For performance evaluation, 14 (58.3%) studies used the c-statistic or area under the receiver operating characteristic curve (AUC) to measure discrimination. Additional measures included sensitivity (reported in 11 studies, 45.8%) and positive predictive value (PPV) (reported in 8 studies, 33.3%). Model calibration was assessed in 6 (25%) studies, with one study reporting both an F1 score and an AUC. However, none of the studies included decision curve analysis (DCA) to evaluate the clinical value and implications of the models.

Table 1|Model development methods, and model validation techniques (n=24).

Items

Number of studies (%)

Clinical context of  models 

 

Diagnostic

15(62.5)

 

Prognostic

9(37.5)

Model development methods

 

 

Traditional regression models

9(37.5)

Machine learning  models

10(41.7)

Chart review-based algorithm/classification

5(20.8)

Model selection strategy

 

 

Predictor selection before modeling

3(12.5)

Predictor selection during modeling

14(58.3)

Full model approach

7(29.2)

Model validation techniques

 

 

Cross-validation

12(50)

Split sample

4(16.7)

Bootstrapping Validation

3(12.5)

Multiple forms of validation

4(16.7)

Other forms (e.g. Z-score)

1(4.2)

 

 Methodological Pitfalls

Common methodological issues included insufficient reporting of outcome events, handling of missing data, and inadequate statistical performance metrics such as discrimination and calibration. These pitfalls hinder the generalizability and performance of prediction models in new settings or populations.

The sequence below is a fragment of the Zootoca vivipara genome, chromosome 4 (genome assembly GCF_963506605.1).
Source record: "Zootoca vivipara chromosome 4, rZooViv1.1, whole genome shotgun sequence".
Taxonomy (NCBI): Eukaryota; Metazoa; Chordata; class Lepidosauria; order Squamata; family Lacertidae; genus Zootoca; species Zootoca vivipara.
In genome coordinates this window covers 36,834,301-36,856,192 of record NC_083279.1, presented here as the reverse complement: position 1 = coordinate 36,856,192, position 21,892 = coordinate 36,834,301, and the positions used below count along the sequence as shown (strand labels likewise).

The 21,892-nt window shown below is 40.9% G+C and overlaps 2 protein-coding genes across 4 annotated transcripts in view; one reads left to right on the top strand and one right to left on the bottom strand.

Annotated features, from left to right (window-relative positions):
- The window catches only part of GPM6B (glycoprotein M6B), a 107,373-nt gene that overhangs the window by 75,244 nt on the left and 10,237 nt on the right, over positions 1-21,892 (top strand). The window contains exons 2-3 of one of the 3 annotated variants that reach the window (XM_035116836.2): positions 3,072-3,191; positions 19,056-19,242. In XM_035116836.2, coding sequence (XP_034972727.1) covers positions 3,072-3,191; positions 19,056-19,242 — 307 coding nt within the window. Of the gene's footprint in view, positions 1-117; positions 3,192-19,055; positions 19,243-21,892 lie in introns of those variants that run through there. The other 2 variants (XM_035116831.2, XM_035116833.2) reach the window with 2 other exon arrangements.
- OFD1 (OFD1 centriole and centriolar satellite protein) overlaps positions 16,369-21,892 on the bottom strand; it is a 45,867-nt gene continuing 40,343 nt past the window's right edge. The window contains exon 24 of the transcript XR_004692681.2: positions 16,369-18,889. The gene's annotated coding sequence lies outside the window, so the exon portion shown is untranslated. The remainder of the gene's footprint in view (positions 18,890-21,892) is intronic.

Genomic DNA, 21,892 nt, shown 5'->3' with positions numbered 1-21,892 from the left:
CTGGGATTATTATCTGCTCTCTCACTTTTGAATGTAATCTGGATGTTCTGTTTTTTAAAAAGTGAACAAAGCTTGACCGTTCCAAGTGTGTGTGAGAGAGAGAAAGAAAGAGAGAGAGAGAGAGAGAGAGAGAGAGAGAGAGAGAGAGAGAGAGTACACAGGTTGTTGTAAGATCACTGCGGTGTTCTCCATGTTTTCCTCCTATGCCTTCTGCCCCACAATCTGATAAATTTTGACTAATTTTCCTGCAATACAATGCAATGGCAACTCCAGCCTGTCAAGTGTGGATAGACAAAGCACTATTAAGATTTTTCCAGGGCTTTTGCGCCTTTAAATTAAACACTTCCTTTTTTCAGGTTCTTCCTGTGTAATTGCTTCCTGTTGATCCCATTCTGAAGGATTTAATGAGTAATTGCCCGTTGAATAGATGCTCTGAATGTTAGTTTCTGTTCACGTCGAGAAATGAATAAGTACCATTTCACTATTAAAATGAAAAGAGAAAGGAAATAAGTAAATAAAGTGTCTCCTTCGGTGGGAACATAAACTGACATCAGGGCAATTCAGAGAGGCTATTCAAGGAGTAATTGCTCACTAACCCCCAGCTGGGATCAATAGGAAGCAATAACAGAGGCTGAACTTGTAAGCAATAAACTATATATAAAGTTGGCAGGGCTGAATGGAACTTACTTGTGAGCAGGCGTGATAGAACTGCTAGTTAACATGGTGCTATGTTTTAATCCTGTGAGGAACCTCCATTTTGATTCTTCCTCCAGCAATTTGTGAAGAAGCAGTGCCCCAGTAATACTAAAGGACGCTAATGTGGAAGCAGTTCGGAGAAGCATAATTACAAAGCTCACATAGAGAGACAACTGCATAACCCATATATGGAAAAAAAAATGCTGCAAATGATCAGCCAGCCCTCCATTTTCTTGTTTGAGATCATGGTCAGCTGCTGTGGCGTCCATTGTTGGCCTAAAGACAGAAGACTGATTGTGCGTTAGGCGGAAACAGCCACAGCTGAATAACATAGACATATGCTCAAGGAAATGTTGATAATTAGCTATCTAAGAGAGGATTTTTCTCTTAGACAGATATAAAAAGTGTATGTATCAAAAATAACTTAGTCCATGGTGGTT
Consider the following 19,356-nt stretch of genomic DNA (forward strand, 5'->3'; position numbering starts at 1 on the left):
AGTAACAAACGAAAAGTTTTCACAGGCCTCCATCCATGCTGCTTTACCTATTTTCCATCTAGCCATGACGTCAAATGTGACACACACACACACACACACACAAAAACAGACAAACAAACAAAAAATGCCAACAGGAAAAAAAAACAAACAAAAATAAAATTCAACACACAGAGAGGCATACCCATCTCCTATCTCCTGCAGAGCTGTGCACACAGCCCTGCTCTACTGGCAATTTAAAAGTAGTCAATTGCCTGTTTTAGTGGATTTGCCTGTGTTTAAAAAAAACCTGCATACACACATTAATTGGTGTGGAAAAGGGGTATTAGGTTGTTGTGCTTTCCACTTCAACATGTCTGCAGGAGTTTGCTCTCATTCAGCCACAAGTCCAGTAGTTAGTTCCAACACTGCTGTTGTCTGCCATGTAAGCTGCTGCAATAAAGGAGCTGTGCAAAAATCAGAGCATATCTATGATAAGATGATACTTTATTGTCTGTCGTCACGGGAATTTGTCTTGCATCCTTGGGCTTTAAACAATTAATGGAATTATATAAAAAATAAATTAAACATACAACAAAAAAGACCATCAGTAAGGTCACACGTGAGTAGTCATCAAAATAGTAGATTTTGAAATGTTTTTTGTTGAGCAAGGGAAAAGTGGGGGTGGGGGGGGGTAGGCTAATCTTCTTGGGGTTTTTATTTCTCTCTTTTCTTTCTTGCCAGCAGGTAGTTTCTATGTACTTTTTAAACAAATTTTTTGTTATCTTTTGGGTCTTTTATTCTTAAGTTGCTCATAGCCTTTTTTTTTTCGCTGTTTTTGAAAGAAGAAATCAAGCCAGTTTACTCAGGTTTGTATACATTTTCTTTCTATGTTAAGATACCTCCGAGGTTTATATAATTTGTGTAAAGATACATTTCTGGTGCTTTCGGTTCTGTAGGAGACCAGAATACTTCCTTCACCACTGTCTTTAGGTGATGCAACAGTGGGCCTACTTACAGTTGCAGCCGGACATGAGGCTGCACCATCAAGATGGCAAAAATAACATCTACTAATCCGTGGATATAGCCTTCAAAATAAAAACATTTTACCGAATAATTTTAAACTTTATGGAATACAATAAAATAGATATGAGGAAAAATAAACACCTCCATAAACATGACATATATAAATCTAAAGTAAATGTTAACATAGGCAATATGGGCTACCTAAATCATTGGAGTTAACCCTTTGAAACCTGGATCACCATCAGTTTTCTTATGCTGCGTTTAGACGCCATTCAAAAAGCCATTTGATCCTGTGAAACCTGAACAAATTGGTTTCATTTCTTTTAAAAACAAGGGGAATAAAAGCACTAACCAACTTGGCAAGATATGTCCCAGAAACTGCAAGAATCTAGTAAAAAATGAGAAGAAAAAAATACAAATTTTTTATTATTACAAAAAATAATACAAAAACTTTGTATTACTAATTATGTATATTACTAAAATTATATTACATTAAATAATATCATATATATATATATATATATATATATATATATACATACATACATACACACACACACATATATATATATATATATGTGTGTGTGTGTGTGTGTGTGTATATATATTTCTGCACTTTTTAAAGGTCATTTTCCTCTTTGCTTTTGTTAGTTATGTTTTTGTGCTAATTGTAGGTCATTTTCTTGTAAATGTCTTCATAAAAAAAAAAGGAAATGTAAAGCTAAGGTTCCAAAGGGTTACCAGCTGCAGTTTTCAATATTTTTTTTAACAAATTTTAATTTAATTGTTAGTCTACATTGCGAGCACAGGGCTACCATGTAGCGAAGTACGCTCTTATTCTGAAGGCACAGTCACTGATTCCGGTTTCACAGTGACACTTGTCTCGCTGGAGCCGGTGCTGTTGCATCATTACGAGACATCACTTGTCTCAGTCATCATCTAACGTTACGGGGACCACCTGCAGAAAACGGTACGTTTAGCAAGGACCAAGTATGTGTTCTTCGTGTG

Early-Stage Clinical Impact

Despite methodological concerns, deployed EMR-based models have shown positive early-stage impacts. These include increased HIV screening rates, improved linkage to care, reduced care interruption, and enhanced patient engagement. For instance, one study reported a rise in monthly HIV screenings from 7 to 550 and increased linkage to care from 15% to 100%. Another noted a 10% reduction in loss to follow-up, a 3.8% improvement in clinical appointments, and a 15% increase in achieving viral suppression.

Conclusions

EMR-based prediction models are being developed and deployed to support clinical decision-making in HIV care. While early-stage impacts are promising, most studies face significant methodological challenges that need addressing. External validation in different settings is crucial to ensuring the models' robustness and reliability.

Recommendations and Policy Implications

To harness the full potential of EMR-based prediction models in HIV care:

  1. Address methodological concerns during model development to enhance predictive accuracy.
  2. Conduct external validations to test model performance in varied settings and populations.
  3. Evaluate the clinical consequences comprehensively before widespread implementation to ensure improved patient outcomes and informed clinical decisions.

By overcoming these challenges, EMR-based prediction models can become a cornerstone of personalized and efficient HIV care.